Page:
If you believe it’s a man-made virus used for sinister purposes, you want to tell the world the “truth” you know. If you don’t think it’s real, you’ll encourage everyone to go about their daily lives and ignore the government’s advice to self-isolate. 

The Problem

If this is a man-made sinister population control tactic and there is no Covid-19, go for it. Here’s the problem. If there is a Covid-19 virus that is spreading and killing people, and we follow the advice to ignore the warning, we are making the problem exponentially worse than it needs to be. 

And I’d prefer those who are advising doing so would knock it off. If you’re wrong and people listen to you, we are in trouble. If you’re right, and that gets validated with proof, then you can have a field day telling all of us you told us so. And won’t that be fun!

I saw a thread on Facebook from someone I know to be highly intelligent and an analytical thinker saying some things that were really off the wall. The post is from a guy who is a Ph.D. I won’t’ get into the details. Suffice it to say that those who commented on his thoughts were strong in their response. Name-calling and degrading someone as a person is no way to get someone to agree with your point of view.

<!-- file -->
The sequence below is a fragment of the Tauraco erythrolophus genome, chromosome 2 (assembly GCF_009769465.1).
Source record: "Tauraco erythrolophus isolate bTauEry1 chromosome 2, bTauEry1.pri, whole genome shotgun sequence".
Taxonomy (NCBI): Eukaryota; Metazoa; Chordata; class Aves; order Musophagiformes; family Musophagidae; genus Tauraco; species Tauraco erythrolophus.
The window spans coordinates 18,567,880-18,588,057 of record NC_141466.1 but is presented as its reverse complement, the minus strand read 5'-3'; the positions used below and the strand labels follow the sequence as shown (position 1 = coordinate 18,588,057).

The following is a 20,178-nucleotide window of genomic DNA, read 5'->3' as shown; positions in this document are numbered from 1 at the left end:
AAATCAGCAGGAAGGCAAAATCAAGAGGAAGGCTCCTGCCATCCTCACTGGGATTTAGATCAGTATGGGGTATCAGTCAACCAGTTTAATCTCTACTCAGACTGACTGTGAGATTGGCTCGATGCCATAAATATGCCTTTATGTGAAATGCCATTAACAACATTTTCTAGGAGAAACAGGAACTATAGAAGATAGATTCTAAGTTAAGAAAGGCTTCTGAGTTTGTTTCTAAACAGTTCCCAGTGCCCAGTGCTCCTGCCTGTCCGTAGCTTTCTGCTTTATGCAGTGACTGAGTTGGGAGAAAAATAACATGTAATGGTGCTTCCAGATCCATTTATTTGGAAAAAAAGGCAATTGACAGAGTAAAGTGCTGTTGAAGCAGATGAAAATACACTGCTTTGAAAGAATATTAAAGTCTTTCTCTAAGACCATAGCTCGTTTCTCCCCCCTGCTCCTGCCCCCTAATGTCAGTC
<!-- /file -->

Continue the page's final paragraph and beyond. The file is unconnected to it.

It seems that’s what Facebook and Twitter have become. It’s a place where people feel comfortable ranting without consequence. From my perspective, it makes both sides spewing out the vitriol look like total asses.

But I digress. Well, maybe not.

Staying Positive – Words Matter

The Facebook exchange I described reminded me that words matter. We seem to have lost the ability to disagree with each other without being disagreeable. I know some of the people in this conversation. They are blogger friends of mine. 

I realize the political climate in our country is about as cynical as can be. Extremes on both sides are shouting at each other. Rather than having a healthy debate over issues, their goal seems to be to destroy the person's character with whom they disagree. I realize that’s not a news flash to most people. But it seems to be at a fever pitch right now.